There are people who buy and show books purely for decoration, with no intention of ever reading them. There’s nothing wrong with that. Books are awesome, and far more tasteful than certain other decorating choices.
Occasionally, folks online come across someone who (gasp) physically cuts up books to make them fit more neatly on their display shelves. Oh, the howling and outrage that erupt. It’s like they discovered Mr. Rogers was a serial killer.
I may get pushback for this, but a physical book is not an inherently sacred object. Millions of books are pulped each year. Personally, I’d rather see books recycled as art and decoration than trashed or sent to the landfill.2
But I suspect most of us reading this piece love books not just for their looks, but for what’s inside. For these people—myself included—having more books than we can read isn’t a problem. It’s a necessity! Because books aren’t one-size-fits-all. They aren’t even one-size-fits-one.
I’ve spent the past few years working through grief and the mess COVID has made of the world. For a while, I simply didn’t have the brainpower to enjoy novel-length work. I found myself turning to other parts of my shelves, like old Peanuts collections and graphic novels and anthologies of short, humorous nonfiction. As I slowly got my groove back, I transitioned into reading some of those middle grade books, which tended to be shorter and often more fun—exactly what I needed.
Having more books means more options, which means you’re more likely to find the right book at the right time.
These days, I think my brain is mostly working again3, but that means I can appreciate a broader menu, not that I’m going to want the exact same thing every day. Tonight I might feel like diving into the poetic genius of Ursula K. Le Guin’s essays in Dancing at the Edge of the World. Then I might reread something fun and fast-paced, like Greg van Eekhout’s Voyage of the Dogs. From there, maybe I’m in the space to appreciate the intensity of Nnedi Okorafor’s Who Fears Death.
The point is, if you want a varied and balanced diet, you’ve got to keep the pantry well stocked.
And then we have the political power of book collecting. Consider that attempts to ban books in the United States hit a 20-year-high in 2021, according to the ALA.4 Most of the targeted books were by and/or about LGBTQIA+ people and people of color.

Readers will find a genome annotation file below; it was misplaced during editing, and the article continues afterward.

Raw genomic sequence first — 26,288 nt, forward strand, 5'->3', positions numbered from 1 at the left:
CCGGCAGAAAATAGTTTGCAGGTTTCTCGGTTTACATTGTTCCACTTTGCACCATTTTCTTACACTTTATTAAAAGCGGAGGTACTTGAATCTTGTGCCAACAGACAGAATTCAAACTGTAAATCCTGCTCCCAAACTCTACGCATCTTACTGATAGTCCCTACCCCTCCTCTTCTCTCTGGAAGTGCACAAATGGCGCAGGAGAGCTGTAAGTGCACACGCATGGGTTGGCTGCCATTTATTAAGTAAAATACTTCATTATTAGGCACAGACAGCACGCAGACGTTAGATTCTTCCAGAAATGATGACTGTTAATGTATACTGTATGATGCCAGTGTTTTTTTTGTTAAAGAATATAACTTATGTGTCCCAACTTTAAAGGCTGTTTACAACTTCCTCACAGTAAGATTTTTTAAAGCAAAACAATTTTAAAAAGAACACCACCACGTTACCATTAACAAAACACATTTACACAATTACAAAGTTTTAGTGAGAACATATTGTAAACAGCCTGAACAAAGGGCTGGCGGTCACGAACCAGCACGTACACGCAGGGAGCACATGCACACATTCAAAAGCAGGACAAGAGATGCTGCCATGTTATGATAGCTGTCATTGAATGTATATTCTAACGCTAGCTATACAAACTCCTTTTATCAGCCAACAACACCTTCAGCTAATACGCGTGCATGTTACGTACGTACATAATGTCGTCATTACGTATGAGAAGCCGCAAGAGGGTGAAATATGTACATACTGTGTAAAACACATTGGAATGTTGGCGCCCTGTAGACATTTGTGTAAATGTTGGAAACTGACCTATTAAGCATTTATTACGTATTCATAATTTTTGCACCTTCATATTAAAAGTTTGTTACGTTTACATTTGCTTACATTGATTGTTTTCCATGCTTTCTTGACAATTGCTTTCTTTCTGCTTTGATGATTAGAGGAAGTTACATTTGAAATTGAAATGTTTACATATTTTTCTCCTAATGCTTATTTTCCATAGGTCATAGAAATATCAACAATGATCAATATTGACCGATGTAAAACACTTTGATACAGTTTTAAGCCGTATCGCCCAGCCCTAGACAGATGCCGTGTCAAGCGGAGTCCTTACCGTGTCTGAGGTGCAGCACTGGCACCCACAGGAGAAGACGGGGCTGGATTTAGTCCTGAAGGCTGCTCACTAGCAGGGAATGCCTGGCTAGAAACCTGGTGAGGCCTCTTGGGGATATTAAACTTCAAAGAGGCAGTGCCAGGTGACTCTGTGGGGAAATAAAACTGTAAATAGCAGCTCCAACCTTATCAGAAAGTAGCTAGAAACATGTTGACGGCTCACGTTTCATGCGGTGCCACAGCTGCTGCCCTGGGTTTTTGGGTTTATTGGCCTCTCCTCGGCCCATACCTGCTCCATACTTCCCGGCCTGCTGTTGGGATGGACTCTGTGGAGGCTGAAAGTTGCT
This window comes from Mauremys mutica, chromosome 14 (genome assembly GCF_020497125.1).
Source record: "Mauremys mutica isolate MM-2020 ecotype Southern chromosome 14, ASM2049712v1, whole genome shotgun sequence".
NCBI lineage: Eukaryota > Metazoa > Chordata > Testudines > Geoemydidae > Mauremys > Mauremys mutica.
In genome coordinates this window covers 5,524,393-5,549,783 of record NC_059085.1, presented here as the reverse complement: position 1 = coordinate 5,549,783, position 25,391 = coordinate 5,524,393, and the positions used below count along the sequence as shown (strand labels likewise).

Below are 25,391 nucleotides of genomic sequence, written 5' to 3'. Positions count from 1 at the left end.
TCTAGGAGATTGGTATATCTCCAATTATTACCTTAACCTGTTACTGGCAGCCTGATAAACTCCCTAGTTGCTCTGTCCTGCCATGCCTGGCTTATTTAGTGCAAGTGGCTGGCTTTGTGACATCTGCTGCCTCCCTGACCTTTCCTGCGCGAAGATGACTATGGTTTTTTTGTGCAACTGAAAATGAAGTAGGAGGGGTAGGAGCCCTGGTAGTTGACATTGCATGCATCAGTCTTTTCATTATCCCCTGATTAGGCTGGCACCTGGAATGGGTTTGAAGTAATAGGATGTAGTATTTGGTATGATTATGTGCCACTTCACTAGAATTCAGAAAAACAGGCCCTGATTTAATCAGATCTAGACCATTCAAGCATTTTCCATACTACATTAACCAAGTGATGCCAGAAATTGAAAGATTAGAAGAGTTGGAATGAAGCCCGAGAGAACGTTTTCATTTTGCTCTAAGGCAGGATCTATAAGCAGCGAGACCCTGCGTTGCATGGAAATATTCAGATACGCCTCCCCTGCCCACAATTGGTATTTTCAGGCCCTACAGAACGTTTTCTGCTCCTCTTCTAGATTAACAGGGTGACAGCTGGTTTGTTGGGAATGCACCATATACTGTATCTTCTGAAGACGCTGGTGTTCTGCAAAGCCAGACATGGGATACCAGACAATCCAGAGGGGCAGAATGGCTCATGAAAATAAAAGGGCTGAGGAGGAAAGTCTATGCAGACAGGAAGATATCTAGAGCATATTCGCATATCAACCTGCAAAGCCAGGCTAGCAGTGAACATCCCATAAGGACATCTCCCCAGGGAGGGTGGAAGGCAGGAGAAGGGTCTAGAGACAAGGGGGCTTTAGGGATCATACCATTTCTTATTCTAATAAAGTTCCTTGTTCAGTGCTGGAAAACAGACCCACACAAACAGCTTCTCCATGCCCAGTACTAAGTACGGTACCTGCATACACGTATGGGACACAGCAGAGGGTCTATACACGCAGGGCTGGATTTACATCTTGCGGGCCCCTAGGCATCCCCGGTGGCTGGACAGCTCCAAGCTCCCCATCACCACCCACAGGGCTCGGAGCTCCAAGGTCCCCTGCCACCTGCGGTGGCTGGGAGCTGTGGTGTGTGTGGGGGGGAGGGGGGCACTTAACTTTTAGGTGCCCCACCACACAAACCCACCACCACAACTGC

It’s not always active, explicit censorship, either. A 2020 study of diversity in publishing found that most of the industry is set up to cater to white, middle-class readers, and “minority ethnic [and] working-class audiences are undervalued.” This inequity affects acquisition, promotion, and sales.5
Buying books is great.6 Buying books and supporting marginalized authors and pushing back against inequity and flipping off the school boards and politicians who want to ban books? That’s exponentially greater, even if you don’t get around to reading every single one.
Though I recommend you prioritize those books. As Levar Burton said, “Read the books they don’t want you to—that’s where the good stuff is!”
Read them and share them with friends! All those books you’ve gathered give you a sliver of librarian power. One of the most rewarding feelings is putting a new book into a friend’s hand and knowing it’s going to blow their mind, or even change their life.
Reading is an amazing and transformative act. It’s true we may never read all the books we’ve collected over the years, but we’ll read some of them. And we’ll never read the books we don’t collect (or borrow).
But books are beautiful, powerful, sexy things whether you read them or not. So let go of the guilt over buying yet another stack of books from your local bookstore, and give yourself permission to simply enjoy them.
1 For certain values of cool.
2 Unless we’re talking about old autographed first editions or something like that. Then we’re gonna have words.
3 My children might disagree.
6 So is requesting and checking out books from your local library, for that matter!
© 2022 Jim C. Hines